Today is National Signing Day for college football. All of the highly touted prospects sign their paper work and officially commit to play football at good old Whatsamatta U. (No wait, that was Bullwinkle. And where did they find the helmet that fit around his antlers? But I digress). At any rate, hundreds of young men with dreams of gridiron glory celebrate this day. Overwrought fans compare their list of “commits” to Rival U. to see if their school “won” the recruiting battle. Part of the process is a number of websites that evaluate prospects and assign stars to each player based on their perceived talent. A five star prospect is deemed a “can’t miss”. I wonder about the wisdom of giving stars to assign value to young athletes. Yet I confess that I get caught up in the recruiting drama and hope that some big-time players will be wearing the colors of my beloved Ohio State Buckeyes or my adopted Baylor Bears.

Every year they run a story about how the players highly rated four years ago actually panned out. The results are always mixed. Some four and even five star recruits flame out or have very average careers on the field. Sadly, we never check to see if they are good students or citizens. Some lightly regarded players become stars. Some transfer to another school or even drop out of college entirely. The number of stars by their name was no guarantee that football success would follow. It is a football parallel of the parable that Jesus told about the seed that falls on different types of soil. But that would be another blog.

I thought about how performance standards permeate our culture and our self-image. When we reduce young men to performance stars is it any wonder that we cannot wrap our minds around the concept that better performance is not how we produce holiness in our Christian journey? And don’t most of us do exactly what the recruiting geeks do when we evaluate and judge people in the church? It plays out something like this.

That person is bright, funny and talented. A four star Christian. Make sure they are on the board. Over there is a woman who can sing like an angel. Five stars. Keep her happy. That man is a very successful businessman and he is making tons of money. We need to recruit more five stars like him if we are going to finish the building project. New Testament agitator James would have hated the star system in recruiting and especially in the body of Christ.

My brothers and sisters, do not show prejudice if you possess faith in our glorious Lord Jesus Christ. For if someone comes into your assembly wearing a gold ring and fine clothing, and a poor person enters in filthy clothes, do you pay attention to the one who is finely dressed and say, “You sit here in a good place,”and to the poor person, “You stand over there,” or “Sit on the floor”? If so, have you not made distinctions among yourselves and become judges with evil motives? Listen, my dear brothers and sisters! Did not God choose the poor in the world to be rich in faith and heirs of the kingdom that he promised to those who love him?  (James 2, NET Bible)

The rating stars are even more pernicious in the living out of our faith. I suspect I am like most Christians who understood that I did not have enough talent to overcome my sin before a Holy God. I needed grace for that. But once I was on the team I began to see the need for, well, me. I had some gifts that God could use. I was at least a three star and with God’s help I might be a four. Yet for some reason I kept feeling frustrated and tired. No matter how much I tried it seemed like my obvious gifts (to me) made little or no difference. And then I shifted my rating system. Sure I had some gifts to use for God but they were gifts of His grace. He was not impressed that I was really proud of what He had graciously given me. I suspect He was particularly unimpressed that I wanted others to see that I was doin’ stuff for Jesus. I finally began to understand that my service was not to impress, please, gain favor or store up frequent server points for a heavenly upgrade. My service was out of gratitude for his grace that forgave my sins past, current and future. Thank you Jesus that you use the unrated prospect as much (and often more because they can actually spell humility) as the prospects that we sinfully think are five stars and more important than the others. In fact, the five star prospects struggle with dependence on Christ because of their self-sufficiency. Humility and talent are an odd but powerful combo platter.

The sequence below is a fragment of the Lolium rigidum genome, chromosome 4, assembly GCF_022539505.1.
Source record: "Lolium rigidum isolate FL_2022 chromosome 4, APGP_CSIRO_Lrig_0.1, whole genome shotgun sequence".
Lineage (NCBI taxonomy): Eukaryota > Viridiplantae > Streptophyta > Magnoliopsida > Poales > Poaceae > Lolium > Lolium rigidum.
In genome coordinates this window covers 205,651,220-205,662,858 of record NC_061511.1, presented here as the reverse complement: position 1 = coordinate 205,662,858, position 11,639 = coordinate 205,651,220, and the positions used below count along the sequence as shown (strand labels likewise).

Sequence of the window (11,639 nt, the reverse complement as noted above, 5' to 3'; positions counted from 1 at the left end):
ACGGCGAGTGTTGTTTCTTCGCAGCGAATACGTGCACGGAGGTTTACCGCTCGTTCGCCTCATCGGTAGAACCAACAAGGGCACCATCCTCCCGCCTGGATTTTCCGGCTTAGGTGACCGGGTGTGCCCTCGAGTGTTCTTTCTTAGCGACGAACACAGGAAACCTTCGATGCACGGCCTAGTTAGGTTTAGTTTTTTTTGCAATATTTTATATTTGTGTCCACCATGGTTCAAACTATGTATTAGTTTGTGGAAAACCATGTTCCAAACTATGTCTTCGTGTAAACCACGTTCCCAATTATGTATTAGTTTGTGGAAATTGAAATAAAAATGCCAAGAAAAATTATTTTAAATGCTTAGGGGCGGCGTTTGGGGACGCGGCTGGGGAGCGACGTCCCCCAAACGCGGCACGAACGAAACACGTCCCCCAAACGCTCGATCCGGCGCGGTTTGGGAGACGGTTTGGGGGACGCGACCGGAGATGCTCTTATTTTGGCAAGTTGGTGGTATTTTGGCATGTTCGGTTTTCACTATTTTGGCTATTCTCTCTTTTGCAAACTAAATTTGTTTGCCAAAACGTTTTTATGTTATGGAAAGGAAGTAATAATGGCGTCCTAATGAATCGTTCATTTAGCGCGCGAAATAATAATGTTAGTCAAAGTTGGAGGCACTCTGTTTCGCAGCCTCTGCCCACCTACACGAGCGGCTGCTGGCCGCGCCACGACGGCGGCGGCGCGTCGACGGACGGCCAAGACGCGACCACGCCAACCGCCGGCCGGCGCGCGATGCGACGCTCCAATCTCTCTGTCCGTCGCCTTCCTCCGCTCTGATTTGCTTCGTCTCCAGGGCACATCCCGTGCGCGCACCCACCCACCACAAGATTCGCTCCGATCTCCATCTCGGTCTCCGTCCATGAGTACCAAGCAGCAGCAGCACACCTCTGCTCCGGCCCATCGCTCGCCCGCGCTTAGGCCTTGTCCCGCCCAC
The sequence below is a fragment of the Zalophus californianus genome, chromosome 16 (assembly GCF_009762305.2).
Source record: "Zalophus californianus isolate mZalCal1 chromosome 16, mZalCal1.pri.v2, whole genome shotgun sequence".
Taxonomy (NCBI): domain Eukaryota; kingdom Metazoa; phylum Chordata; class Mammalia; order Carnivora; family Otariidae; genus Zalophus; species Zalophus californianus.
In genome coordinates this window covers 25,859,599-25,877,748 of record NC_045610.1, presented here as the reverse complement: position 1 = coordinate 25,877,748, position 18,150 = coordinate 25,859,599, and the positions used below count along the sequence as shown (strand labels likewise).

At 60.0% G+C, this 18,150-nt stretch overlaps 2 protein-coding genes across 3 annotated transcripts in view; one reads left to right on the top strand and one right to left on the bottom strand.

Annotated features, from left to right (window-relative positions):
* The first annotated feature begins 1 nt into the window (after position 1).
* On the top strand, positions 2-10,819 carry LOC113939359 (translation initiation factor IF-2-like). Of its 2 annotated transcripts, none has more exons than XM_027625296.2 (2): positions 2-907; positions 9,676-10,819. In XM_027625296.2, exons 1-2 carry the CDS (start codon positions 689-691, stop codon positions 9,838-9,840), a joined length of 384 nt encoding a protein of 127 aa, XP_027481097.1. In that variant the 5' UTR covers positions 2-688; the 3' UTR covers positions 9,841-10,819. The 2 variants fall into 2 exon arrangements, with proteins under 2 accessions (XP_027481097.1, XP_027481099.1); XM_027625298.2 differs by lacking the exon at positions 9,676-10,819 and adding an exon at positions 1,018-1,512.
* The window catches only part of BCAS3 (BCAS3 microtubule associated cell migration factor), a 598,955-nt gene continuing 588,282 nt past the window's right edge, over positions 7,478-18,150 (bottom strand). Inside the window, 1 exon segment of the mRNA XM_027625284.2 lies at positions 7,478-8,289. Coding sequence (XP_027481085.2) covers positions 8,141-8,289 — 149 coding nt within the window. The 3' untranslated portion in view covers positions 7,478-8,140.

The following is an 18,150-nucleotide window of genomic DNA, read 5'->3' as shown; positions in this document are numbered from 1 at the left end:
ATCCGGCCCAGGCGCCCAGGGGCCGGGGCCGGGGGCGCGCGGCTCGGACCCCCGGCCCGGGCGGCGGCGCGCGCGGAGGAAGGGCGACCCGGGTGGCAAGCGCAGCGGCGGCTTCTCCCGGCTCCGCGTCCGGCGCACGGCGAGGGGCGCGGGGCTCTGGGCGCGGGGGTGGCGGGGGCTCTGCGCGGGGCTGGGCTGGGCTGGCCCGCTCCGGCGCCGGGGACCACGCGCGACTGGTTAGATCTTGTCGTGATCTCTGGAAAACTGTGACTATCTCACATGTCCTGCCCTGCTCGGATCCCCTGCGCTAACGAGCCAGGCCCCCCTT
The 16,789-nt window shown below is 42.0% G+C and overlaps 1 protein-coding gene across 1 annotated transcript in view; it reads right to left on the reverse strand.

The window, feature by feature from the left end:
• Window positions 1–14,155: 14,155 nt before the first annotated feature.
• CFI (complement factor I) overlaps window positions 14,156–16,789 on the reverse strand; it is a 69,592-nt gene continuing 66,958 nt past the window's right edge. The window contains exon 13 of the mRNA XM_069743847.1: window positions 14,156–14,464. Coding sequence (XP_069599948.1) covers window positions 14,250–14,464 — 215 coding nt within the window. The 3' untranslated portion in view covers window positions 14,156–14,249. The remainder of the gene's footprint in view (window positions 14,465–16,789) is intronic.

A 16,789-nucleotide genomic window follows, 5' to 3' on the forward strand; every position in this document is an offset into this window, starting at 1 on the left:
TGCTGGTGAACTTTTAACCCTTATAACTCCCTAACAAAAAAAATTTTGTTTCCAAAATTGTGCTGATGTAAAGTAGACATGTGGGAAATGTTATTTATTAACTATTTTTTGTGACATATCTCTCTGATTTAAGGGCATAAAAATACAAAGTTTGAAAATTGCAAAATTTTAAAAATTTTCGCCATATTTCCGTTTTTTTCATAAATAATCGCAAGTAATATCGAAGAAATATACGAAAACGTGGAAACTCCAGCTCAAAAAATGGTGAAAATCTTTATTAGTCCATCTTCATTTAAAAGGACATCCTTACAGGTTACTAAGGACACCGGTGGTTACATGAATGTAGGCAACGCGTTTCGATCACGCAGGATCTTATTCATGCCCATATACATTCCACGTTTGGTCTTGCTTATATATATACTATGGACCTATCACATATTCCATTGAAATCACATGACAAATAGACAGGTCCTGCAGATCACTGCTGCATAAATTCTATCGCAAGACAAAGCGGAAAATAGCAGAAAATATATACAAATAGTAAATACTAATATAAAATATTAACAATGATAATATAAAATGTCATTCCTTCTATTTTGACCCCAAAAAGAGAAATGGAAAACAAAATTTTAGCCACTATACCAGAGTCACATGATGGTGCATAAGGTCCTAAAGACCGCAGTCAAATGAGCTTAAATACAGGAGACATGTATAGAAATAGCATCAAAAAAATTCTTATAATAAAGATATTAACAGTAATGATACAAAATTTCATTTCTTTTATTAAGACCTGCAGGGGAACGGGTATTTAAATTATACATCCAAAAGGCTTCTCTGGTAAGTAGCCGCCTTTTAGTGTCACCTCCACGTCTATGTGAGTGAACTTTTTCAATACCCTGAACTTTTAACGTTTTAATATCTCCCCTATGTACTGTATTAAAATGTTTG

When Jesus said that we should come to Him as little children He did not mean that we should be get small and not share our toys. He was talking about how a child completely depends on their parents to provide, nurture and protect them. Jesus wants that humble dependence from me. When I acknowledge that my talent  is truly on loan from God as a gift of grace then I find joy in service. When I humbly submit my meager ability for God’s to use for His glory I find freedom. And when I trust Him for the results I find peace.

Today I praise God that I don’t have to be a five star or even a one star to earn God’s love. It is done. It is a gift of grace. Unmerited. And offered freely even to badly injured and unrated Jesus followers like me. I am so grateful that I verbally committed thirty-nine years ago and then made it official on baptism day a few months later. I hope the young men find success that signed today. But more importantly I hope they find the unconditional love of Christ that is not based on performance or arbitrary stars.

Dave Burchett is an Emmy Award winning television sports director, author, and Christian speaker. He is the author of When Bad Christians Happen to Good People and Bring'em Back Alive: A Healing Plan for those Wounded by the Church. You can reply by linking through daveburchett.com.